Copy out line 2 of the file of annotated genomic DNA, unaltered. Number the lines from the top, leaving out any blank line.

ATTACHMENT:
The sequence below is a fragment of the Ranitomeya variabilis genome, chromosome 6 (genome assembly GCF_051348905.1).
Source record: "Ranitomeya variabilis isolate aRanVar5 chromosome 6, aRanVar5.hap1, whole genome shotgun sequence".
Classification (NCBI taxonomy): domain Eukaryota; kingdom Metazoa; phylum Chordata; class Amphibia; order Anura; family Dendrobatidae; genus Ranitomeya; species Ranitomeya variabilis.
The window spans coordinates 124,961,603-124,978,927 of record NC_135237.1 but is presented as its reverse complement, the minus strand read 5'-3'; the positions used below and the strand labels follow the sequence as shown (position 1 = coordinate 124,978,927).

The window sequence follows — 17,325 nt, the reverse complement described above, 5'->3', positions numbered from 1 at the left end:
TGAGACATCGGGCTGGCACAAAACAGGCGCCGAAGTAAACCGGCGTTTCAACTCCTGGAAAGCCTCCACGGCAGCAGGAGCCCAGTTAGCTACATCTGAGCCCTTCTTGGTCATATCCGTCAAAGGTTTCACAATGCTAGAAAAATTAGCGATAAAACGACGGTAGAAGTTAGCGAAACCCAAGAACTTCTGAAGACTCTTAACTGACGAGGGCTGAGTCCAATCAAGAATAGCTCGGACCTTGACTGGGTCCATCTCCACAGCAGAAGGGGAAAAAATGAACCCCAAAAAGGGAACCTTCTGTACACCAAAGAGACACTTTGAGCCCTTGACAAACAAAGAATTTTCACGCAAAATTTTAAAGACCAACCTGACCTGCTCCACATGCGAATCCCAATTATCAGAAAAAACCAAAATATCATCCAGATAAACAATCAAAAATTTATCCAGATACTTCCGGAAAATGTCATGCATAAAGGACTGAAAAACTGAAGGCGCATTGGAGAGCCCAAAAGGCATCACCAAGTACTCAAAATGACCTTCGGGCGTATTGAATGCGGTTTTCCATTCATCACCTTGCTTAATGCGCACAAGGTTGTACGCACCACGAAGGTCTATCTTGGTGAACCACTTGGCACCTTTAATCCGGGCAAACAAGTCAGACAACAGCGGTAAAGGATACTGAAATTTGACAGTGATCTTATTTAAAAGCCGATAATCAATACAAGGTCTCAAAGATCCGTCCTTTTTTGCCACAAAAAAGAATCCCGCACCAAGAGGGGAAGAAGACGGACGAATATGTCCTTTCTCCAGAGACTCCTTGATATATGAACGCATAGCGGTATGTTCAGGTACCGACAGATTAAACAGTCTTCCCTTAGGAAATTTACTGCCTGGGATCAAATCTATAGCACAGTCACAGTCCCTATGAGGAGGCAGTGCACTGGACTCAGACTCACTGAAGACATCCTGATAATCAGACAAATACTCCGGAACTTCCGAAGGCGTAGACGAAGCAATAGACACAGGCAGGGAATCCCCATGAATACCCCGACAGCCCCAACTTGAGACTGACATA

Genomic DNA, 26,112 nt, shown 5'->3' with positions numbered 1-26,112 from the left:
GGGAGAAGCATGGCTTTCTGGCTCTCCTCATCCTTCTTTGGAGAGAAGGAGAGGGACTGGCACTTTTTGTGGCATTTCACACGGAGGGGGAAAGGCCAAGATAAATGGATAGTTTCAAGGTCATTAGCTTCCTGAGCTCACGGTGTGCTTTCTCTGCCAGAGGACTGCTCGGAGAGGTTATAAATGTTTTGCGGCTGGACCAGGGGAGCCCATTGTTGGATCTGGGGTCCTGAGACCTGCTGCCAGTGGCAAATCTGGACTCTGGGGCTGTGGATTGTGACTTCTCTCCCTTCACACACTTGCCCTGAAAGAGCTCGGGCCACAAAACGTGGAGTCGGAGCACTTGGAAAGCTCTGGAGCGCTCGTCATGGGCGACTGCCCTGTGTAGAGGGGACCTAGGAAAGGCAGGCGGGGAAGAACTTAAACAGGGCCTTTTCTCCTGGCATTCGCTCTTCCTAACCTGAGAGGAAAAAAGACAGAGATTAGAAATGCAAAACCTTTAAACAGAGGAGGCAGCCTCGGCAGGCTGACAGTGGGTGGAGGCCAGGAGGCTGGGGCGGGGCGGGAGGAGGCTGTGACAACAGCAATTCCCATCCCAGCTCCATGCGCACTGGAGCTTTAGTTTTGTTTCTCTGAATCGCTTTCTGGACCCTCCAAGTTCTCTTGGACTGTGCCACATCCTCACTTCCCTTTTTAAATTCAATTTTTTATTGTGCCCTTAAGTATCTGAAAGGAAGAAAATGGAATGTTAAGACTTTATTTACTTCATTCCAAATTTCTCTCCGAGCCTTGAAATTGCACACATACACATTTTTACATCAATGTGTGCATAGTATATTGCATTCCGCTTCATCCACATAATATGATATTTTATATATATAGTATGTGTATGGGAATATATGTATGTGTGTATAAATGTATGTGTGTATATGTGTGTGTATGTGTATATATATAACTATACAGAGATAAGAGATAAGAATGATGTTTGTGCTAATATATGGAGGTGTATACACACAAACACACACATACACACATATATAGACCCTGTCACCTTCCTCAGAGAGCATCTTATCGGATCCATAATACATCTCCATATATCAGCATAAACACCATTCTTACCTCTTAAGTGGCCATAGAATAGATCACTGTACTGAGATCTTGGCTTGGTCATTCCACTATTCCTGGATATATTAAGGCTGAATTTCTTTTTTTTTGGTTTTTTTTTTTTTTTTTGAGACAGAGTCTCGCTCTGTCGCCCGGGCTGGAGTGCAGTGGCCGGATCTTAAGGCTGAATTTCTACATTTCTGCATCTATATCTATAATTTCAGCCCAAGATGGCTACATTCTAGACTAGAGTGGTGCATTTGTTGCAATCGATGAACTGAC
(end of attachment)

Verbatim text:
Source record: "Ranitomeya variabilis isolate aRanVar5 chromosome 6, aRanVar5.hap1, whole genome shotgun sequence".